State of the Map US 2014

Below I summarize a number of items that I thought were of interest. I should also say that I missed a number of interesting presentations - there were two tracks and much of the time I wished I could have been in both talks! Fortunately though all the talks were recorded so I will check out those I missed online, and recommend you do too! Actually most of the talks are already online - just click through on the online schedule. Well done to the SotM organizing team for getting this done so quickly and professionally!

I also got some nice pictures of cherry blossom, and saw my English football (soccer) team, Liverpool, win a hugely important and exciting game against Manchester City together with several other SotM attendees, at the Queen Vic pub, home of the DC Liverpool Supporters Club - thanks to Jeff Johnson of Boundless for being the ringleader on this outing!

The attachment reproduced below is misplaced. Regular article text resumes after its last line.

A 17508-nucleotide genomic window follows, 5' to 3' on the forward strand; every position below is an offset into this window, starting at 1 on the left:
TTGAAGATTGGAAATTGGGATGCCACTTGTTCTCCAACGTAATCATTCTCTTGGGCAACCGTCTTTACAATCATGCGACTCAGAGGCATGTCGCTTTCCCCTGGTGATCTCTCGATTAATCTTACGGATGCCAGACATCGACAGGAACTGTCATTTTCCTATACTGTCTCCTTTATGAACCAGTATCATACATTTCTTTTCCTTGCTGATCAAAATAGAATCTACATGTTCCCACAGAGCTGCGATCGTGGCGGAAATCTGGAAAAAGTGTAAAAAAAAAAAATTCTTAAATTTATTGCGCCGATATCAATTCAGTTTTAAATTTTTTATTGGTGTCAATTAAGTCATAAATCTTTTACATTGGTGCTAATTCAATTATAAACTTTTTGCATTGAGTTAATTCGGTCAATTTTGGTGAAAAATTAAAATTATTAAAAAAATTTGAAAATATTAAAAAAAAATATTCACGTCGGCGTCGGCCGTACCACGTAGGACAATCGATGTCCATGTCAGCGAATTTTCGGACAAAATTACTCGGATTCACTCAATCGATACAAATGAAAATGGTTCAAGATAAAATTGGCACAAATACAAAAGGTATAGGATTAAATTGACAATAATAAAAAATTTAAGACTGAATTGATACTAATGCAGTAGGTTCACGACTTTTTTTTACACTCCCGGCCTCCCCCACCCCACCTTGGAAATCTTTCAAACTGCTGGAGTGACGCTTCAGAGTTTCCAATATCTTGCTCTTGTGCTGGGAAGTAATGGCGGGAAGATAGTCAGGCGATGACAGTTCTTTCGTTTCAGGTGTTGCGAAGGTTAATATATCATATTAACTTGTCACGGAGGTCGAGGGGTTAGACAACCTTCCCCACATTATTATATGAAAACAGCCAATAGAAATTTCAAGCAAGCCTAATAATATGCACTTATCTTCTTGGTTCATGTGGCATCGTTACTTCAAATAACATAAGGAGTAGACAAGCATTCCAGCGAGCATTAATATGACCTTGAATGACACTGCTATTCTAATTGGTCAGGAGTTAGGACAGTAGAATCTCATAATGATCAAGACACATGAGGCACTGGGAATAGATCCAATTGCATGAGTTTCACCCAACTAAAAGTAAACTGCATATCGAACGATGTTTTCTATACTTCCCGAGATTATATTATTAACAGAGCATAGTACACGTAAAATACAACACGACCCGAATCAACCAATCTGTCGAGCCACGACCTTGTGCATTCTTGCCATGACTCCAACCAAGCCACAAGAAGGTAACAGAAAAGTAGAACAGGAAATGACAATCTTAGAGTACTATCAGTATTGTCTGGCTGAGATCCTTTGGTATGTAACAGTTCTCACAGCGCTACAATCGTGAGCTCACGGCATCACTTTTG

Vector tiles

The most interesting and potentially significant announcement was that MapBox released the spec for their vector tiles format, which they have been talking about for a while, and have been using internally to generate dynamically styled raster tiles at mapbox.com. Dane Springmeyer talked about more technical aspects of it, and Nicki Dlugash from Mapbox and Mamata Akella of the National Park Service talked about using Tilemill 2, which can both consume and export vector tiles, from a user perspective.

One nice aspect of rendering vector tiles directly in the browser is that you can do very interactive zooms and nice transitions, as shown in this short demo from Nicki's presentation. Another advantage is that you can do very dynamic restyling, on the server or client. And thirdly there are attractions for offline use in terms of data volumes compared to raster tiles.